Treasures from Japan

August 12, 2015

On March 5-6, 2015, a distinguished group of scholars convened on campus for “Treasures from Japan: An International Conference on Pre-Modern Books & Manuscripts in the Yale University Library.” The conference was sponsored by the Council on East Asian Studies, the Beinecke Rare Book & Manuscript Library, and the East Asia Library, in cooperation with the Historiographical Institute (University of Tokyo) and the National Institutes for the Humanities (Japan).

In the first half of the 20th century, Asakawa Kanʻichi (1873-1948), Yale’s great pioneer in the field of Japanese history, set about assembling a rich collection of primary materials related to all aspects of the archipelago’s pre-modern past. Over the past five years, a team of distinguished scholars from the Historiographical Institute at the University of Tokyo have undertaken a systematic study of these “Treasures from Japan,” helping Yale to re-evaluate their significance and ensure their proper preservation. Yale has also been fortunate to be able to draw upon the expertise of Professor Suzuki Jun of the National Institute for Japanese Literature to conduct a proper survey of the University’s collection of Edo-period hampon (printed books). All of these collaborations have helped to stimulate new efforts by faculty, librarians, conservators and students at Yale to more fully explore and understand the remarkable range of original materials available in the Yale University Library for studying pre-modern and early modern Japan (including some that pre-date Asakawa’s tenure).

The two-day international conference showcased the fruits of these recent efforts to study the library collections, to draw broader attention to the possibilities for research that exist here at Yale, and to open up a discussion of how the Yale collections (and others like them) might best be used in the 21st century to further enrich the study of pre-Meiji Japan in North America and beyond. All papers were presented in either Japanese or English, and discussions were conducted in both languages. Peter Kornicki, Emeritus Professor of Japanese Studies from the University of Cambridge, delivered the keynote lecture on “Jellyfish and Ginger: Medical Books and the Abandonment of Movable Type in the Early Edo Period.” A complete schedule of events can be viewed on the website of the Council on East Asian Studies.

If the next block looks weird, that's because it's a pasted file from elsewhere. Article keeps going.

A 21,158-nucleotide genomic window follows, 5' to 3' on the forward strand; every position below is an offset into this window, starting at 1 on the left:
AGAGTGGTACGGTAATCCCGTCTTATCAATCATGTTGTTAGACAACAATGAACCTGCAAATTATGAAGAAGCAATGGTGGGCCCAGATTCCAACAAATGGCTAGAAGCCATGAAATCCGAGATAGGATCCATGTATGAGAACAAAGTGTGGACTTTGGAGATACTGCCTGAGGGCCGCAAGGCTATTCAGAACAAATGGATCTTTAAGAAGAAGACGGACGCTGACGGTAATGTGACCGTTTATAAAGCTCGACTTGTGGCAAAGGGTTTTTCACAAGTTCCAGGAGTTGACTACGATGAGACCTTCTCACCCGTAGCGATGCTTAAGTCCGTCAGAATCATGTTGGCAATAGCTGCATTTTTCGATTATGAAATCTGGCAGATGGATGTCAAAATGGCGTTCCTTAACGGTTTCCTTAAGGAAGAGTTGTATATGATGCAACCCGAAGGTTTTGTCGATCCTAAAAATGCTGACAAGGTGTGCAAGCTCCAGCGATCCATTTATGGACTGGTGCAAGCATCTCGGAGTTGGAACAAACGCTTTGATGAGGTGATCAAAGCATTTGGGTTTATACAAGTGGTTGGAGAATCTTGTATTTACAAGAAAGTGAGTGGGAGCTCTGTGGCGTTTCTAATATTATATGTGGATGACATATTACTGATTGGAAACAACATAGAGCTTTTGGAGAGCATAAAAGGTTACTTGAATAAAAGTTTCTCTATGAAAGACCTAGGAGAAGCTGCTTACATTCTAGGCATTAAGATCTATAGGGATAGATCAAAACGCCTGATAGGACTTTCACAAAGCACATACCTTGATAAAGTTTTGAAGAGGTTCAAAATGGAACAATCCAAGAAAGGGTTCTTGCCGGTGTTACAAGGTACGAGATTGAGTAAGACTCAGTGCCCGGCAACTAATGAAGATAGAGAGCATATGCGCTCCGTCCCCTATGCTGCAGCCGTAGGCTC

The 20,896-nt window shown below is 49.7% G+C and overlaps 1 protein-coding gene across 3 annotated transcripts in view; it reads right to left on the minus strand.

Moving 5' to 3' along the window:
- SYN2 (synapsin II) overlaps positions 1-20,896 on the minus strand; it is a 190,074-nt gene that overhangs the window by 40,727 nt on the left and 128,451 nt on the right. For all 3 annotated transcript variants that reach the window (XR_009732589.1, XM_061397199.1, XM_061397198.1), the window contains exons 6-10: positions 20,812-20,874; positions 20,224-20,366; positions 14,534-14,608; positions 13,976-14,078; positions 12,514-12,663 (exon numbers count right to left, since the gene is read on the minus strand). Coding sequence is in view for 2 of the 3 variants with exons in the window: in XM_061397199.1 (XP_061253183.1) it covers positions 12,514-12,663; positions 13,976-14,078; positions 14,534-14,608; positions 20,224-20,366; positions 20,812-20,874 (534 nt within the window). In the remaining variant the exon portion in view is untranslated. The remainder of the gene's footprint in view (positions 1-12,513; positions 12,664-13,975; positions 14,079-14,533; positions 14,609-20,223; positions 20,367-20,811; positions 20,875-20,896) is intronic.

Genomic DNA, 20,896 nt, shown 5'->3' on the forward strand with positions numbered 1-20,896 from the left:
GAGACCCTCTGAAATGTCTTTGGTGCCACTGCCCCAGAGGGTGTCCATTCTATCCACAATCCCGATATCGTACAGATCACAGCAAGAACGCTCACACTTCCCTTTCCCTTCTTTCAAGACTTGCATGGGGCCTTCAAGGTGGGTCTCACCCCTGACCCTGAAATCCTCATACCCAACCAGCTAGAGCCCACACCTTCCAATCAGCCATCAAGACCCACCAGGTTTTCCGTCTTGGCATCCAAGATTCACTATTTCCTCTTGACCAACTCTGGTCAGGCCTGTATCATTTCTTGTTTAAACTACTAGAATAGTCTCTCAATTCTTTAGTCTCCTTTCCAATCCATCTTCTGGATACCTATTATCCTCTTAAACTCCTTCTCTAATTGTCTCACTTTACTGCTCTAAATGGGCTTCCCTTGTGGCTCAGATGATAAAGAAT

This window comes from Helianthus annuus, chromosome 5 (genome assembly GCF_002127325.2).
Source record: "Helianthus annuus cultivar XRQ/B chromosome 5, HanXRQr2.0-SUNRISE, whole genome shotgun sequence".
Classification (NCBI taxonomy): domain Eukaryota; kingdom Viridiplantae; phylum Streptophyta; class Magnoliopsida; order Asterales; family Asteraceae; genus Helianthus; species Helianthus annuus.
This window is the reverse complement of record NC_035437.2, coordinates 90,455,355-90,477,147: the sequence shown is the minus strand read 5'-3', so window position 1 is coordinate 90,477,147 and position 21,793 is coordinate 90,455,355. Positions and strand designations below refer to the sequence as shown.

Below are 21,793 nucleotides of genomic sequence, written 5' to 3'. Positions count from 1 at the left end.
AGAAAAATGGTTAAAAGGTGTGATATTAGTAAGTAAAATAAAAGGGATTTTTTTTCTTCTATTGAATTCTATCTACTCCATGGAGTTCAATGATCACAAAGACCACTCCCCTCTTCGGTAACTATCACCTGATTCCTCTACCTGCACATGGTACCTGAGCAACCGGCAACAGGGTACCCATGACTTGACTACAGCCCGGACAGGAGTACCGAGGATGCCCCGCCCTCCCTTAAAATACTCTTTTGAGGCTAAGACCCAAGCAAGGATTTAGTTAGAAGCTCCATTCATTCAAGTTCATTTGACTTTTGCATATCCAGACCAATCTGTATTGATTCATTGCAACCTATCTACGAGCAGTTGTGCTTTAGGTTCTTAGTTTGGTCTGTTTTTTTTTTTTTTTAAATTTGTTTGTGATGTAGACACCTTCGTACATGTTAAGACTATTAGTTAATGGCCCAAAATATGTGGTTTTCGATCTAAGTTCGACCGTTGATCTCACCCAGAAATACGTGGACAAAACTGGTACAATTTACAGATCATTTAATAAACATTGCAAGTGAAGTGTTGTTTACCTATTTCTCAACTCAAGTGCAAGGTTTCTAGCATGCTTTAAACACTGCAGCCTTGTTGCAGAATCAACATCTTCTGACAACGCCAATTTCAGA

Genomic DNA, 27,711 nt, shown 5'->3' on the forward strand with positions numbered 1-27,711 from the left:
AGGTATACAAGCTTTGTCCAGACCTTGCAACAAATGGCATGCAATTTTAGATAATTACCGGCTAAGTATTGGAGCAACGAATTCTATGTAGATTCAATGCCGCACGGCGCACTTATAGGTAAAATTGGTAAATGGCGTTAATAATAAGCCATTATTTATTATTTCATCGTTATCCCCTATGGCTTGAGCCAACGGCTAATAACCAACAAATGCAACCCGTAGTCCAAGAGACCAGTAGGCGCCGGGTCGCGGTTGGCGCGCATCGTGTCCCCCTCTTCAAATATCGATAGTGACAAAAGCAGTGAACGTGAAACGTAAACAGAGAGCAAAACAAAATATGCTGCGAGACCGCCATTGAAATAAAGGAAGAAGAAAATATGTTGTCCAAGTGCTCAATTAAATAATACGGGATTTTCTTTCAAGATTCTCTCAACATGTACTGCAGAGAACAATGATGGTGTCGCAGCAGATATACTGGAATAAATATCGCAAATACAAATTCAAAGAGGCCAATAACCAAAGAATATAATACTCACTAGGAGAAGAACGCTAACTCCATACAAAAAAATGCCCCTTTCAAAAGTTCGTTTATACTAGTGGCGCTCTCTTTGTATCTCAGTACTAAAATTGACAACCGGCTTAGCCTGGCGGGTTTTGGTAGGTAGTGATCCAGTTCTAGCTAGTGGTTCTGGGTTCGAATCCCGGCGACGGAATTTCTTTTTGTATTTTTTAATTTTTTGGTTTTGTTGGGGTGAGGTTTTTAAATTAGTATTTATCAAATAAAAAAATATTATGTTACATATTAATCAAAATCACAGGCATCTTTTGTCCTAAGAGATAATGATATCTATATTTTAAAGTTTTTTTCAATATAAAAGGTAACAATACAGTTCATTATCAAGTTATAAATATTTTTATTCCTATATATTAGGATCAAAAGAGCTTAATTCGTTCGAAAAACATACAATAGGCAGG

Directly following the conference, the Council on East Asian Studies sponsored a Workshop on Pre-Modern and Early Modern Japan on March 7 to foster greater dialogue and debate among scholars of all aspects of pre-Meiji Japan. The workshop provided a forum for specialists from different disciplines to talk with each other, for scholars based in Japan and North America to exchange views on the state of the field(s), and for graduate students to get to know scholars from a range of different institutions. The day-long workshop was organized around a series of panels, but instead of formal papers, speakers presented brief “intellectual provocations,” which stimulated lively discussion on topics ranging from “What Good Are the Disciplines for Pre-Meiji Japan?”, “The Early Modern ‘Medieval,’” “Japan’s (Pre-Meiji) Japan/America’s (Pre-Meiji) Japan? Cultures of Scholarship and Global Perspective” to “The Future of the Past: Grad Student Perspectives on Pre-Meiji Japan.”